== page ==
Great content is created for people, not eyeballs. Effective content marketing hits the sweet spot where your goals intersect with what your audience needs and desires.
Content Kitchen offers food-focused digital strategy, from project work to full-scale, cross-platform plans encompassing onsite editorial, email campaigns, e-books, social media, recipe development and food photography.
And what could be more fun than that? I’ve been lucky to spend my career developing audience-focused lifestyle content that surprises, engages, inspires and informs readers.
I’ve visited all seven continents on Earth!
I combine experience developing content strategy for top national outlets with culinary training at Le Cordon Bleu.
I believe everything is better with bacon. Everything.
From the day she arrived, Rascal staked out the kitchen. She likes roasted veggies, watermelon and, yes, bacon.
I started out covering travel, health, fashion and shelter for a national wire service and magazines. Then, in 2002, everything shifted. I went to Cooking Light, where I led the food team to develop award-winning feature stories. I got hooked on covering all things edible, and in 2009, I got my culinary diploma from Le Cordon Bleu in Los Angeles in order to improve my skills in the kitchen and deepen my knowledge about cooking techniques and ingredients. Since then, my work has appeared in the pages of Vegetarian Times, Natural Health and on top national health websites. I’ve even scripted nutrition videos for Dr. Oz. Why focus on food? Because it’s about so much more than what’s on the plate. What we eat touches on everything that’s important. Pleasure, physical health, emotional well-being, community, politics and family — it all starts in the kitchen!
Rascal isn’t the only helper in the Content Kitchen. Meet the rest of the crew:
I’m pretty lucky — I get to do what I love: create audience-focused content strategy, with services ranging from project work (articles, slide shows, video) to full-scale, cross-platform plans encompassing onsite content, email campaigns and social media.
Some of the things I can do for you:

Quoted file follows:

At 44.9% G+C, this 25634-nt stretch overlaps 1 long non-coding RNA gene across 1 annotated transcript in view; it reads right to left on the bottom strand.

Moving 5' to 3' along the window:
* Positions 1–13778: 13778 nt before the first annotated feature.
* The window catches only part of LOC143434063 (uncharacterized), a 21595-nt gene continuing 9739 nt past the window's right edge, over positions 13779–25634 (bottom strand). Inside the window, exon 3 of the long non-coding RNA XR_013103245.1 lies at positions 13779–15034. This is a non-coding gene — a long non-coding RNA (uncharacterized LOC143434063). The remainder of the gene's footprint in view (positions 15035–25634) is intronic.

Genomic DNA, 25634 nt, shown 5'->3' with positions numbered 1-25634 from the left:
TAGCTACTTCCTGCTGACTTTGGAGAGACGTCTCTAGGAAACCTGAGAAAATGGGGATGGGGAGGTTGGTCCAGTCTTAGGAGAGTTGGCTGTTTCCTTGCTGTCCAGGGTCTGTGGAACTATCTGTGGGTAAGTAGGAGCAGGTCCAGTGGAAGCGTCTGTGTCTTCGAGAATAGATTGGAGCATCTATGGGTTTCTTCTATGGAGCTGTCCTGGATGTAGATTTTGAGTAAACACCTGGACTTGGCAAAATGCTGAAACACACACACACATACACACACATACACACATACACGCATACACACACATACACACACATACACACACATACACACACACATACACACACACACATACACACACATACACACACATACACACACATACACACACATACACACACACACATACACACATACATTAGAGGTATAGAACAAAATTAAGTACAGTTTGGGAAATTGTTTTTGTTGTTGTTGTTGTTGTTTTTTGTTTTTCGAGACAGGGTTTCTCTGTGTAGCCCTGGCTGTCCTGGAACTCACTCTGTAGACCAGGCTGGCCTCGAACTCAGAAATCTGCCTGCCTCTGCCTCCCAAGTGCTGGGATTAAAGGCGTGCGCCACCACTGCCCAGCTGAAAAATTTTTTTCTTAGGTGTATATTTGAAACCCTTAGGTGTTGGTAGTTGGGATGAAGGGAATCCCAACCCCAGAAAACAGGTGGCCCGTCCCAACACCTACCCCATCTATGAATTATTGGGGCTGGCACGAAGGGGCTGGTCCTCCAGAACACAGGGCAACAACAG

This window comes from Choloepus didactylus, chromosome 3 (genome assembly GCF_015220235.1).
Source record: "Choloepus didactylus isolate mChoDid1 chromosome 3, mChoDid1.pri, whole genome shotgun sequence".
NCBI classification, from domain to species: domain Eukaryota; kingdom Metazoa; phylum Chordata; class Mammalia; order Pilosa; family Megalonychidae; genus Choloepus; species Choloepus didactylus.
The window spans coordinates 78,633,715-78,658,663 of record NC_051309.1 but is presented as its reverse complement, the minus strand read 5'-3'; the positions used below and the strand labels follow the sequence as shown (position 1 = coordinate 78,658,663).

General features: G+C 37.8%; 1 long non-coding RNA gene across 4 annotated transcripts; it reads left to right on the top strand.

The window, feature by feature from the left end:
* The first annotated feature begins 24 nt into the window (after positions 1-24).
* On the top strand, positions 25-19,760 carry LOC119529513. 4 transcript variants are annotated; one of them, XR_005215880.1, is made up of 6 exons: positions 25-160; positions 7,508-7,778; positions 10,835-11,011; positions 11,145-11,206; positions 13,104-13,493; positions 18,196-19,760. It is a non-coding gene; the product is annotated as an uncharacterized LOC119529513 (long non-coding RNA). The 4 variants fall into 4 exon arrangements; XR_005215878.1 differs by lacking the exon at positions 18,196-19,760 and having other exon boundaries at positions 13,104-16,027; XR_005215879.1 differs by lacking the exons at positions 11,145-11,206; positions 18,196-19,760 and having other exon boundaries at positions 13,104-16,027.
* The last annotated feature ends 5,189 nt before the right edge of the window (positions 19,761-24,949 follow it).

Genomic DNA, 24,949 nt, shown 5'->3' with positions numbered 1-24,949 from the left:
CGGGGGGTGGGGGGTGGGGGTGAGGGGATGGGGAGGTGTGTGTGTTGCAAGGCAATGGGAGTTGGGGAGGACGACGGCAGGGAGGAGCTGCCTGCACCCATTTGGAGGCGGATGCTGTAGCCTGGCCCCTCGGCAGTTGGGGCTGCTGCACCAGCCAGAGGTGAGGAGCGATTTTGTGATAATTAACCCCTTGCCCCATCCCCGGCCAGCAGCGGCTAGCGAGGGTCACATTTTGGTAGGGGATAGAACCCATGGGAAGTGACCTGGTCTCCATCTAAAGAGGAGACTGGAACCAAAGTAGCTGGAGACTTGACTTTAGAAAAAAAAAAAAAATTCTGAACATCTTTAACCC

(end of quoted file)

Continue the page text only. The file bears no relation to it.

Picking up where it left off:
WHAT CLIENTS SAY:
I’ve written nutritional features for top health websites, developed mouthwatering recipes for major food magazines, scripted syndicated health videos and created full-scale content strategy initiatives encompassing onsite, email and social media.
Are you looking for a partner for your next content project? Check out my portfolio to see what Content Kitchen can do for you.
I glanced down at the cutting board and it looked like a crime scene out of Dexter. My hands were covered with red, the knife was stained. It looked … incriminating.
But it was all very innocent — really! I was just doing what cooks everywhere do this time of year, sitting on a boatload of fast-ripening fruit and needing to do something with it now. In my case, it was a few pounds of very-ripe plums destined to become this Plum Compote with Cardomom.
And that’s the thing with summer fruit. Once you’ve gobbled the bounty out out of hand, chopped it up over yogurt, and topped it with whipped cream for quick dessert, you’ll still. have. more. That “what now?” challenge can become a bit of an obsession for some. Inspired by a bushel of u-pick farm cherries last summer, food blogger Erika Kerekes launched her line of Not Ketchup savory fruit sauces this year, and it’s steadily going national.
The rest of us will settle for these tried-and-true solutions on a smaller scale:
Throw it in a pie. Or its more rustic cousin, the free-form crostata (known as a galette to the French). I know — duh! It’s a classic, and for good reason. Few things are more delectable than warm fruit encased in pastry.
Spin it into a sauce. Personally, I prefer summer fruit in savory dishes, where the sweetness and acidity of the fruit add a bright note to richer fare. This Salmon with Agrodolce Blueberries has become one of my all-time summer faves. And I love turning stone fruit in to spicy-sweet salsa.
Make jam. This is a classic way to preserve that summer flavor. If you’re not making a lot, you can go the refrigerator route, as I do with this recipe. But if you want to enjoy the flavor all year long, you’ll need to make it a full-blown canning project. New to canning? Check out Living Homegrown’s Canning 101 resources with tips from Master Food Preserver (and co-exec producer of the PBS series Growing a Greener World) Theresa Loe.
Ready to serve your audience the content they crave? Contact me for a chat about your goals, your audience and the sweet spot where those two things intersect. I look forward to partnering with you on your next project.